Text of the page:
As more and more biopharmaceuticals move along the torturous process of development, clinical evaluation, and approval, dealing with changes to these complex protein molecules becomes increasingly paramount. A number of meetings and symposia have examined this question lately, and it’s clear that the technology is ramping up to successfully add or delete whole classes of changes when necessary.
Gary Walsh, Ph.D., associate professor at the University of Limerick in Ireland, foresees a wave of advances in fundamental post-translational modification (PTM) engineering technologies as new protein therapeutics work their way through the research lab and into the marketplace. With more than 2,000 biopharmaceuticals in clinical and preclinical development, there will be a pressing need for platforms that can successfully address the upscaling of highly modified protein therapeutics.
Dr. Walsh believes that biosimilars will become increasingly important and the issue of achieving their appropriate post-translational modification profile will constitute a major challenge in coming years. The EMA has already approved six biosimilars, and many more are being evaluated.
Whereas glycosylation is the major concern of post-translational engineers, there are many other alterations in protein molecules that may be required for appropriate performance. These include acetylation, ADP-ribosylation, acylation, phosphorylation, disulfide bond formation, proteolytic processing, γ-carboxylation, β-hydroxylation, amidation, and sulphation.
A major component of research in this area is concerned with the redesign of production systems to move post-translational modifications forward on an industrial scale, according to Dr. Walsh. As an example, cell lines are being engineered for improved glycosylation production by inactivating glycosylation enzymes that are problematic. One of these is the Potelligent cell line, in which fucosyltransferase is knocked out from the CHO parent cell. This allows the stable production of fucose-free antibodies, which show dramatically enhanced ADCC in vitro and ex vivo, and improved in vivo activity.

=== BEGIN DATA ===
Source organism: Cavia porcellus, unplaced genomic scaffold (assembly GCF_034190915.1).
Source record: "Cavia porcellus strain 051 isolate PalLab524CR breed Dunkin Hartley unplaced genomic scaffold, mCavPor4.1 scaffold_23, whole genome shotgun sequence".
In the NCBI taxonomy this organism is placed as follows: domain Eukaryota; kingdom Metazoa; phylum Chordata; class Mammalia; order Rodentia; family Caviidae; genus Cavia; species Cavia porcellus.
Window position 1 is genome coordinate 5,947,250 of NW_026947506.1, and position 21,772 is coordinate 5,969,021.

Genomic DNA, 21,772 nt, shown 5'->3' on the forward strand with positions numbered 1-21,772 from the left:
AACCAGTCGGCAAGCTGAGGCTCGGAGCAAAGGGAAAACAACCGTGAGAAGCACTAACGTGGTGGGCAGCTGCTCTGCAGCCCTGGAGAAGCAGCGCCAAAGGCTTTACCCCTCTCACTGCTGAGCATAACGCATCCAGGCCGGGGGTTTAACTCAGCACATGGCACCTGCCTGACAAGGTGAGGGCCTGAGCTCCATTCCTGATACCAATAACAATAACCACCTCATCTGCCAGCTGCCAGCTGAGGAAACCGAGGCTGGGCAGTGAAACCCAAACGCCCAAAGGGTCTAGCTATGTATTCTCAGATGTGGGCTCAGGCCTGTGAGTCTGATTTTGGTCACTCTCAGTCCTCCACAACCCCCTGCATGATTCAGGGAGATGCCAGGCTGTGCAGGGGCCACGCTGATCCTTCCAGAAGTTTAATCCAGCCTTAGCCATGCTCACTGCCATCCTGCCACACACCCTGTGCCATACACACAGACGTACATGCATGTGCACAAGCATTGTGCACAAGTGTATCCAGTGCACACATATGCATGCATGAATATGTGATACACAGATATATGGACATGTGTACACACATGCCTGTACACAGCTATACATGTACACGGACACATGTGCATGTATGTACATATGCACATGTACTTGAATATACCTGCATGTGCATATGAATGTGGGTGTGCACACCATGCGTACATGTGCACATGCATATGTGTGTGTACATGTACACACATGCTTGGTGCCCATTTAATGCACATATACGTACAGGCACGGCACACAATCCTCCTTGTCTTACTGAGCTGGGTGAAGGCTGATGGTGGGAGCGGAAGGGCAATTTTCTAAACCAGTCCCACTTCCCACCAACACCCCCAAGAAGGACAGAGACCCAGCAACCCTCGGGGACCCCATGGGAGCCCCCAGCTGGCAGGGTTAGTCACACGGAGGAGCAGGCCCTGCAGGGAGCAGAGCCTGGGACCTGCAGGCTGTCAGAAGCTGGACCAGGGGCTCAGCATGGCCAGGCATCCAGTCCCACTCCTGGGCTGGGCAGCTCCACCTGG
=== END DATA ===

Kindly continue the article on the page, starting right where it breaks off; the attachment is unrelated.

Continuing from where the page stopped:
Another engineering accomplishment eliminates the problem of hypermannosylation in yeast. GlycoFi has radically engineered Pichia pastoris, knocking out four genes while at the same time introducing 14 others.
Yet another protein-production platform that has received relatively little notice is plant systems, which may generate hyperglycosylated products containing α-1,3-fucose and β-1,2-xylose. Greenovation Biotech working with moss, and Biolex which is based on the exploitation of duckweed, have engineered around this problem.
“Choosing an expression system capable of generating an appropriate post-translational product profile remains one of the most crucial decisions drug developers must make,” says Dr. Walsh.
The moss Physcomitrella patens offers unique opportunities for bioengineering, according to Andreas Schaaf, Ph.D., head of R&D at Greenovation. All green plants use photons of light to produce energy, so they thrive in simple media while retaining the ability to produce complex, post-translationally modified proteins at the same time.
Mosses are different from more advanced plants in that they are haploid through most of their life cycle and can be easily engineered to avoid plant-specific xylose and fucose glycosylation steps, for instance.
“Our facilities are capable of producing 500 liter batches of high-quality, fully glycosylated proteins within a time frame of 6 to 10 weeks,” Dr. Schaaf explains. Because the product is secreted into a medium containing only a simple mineral constituency, downstream processing is much simpler than is the case with mammalian cells. “The purity of protein secreted into the medium is approximately 80%, and after moss removal the medium is ready for generic downstream processing.”
Finally, as a fully contained, whole plant production system, bryotechnology enjoys several regulatory advantages, according to Dr. Schaaf. The culture medium is free of any animal-derived compounds, and there is no chance of inadvertent passage of viruses or prions in the products.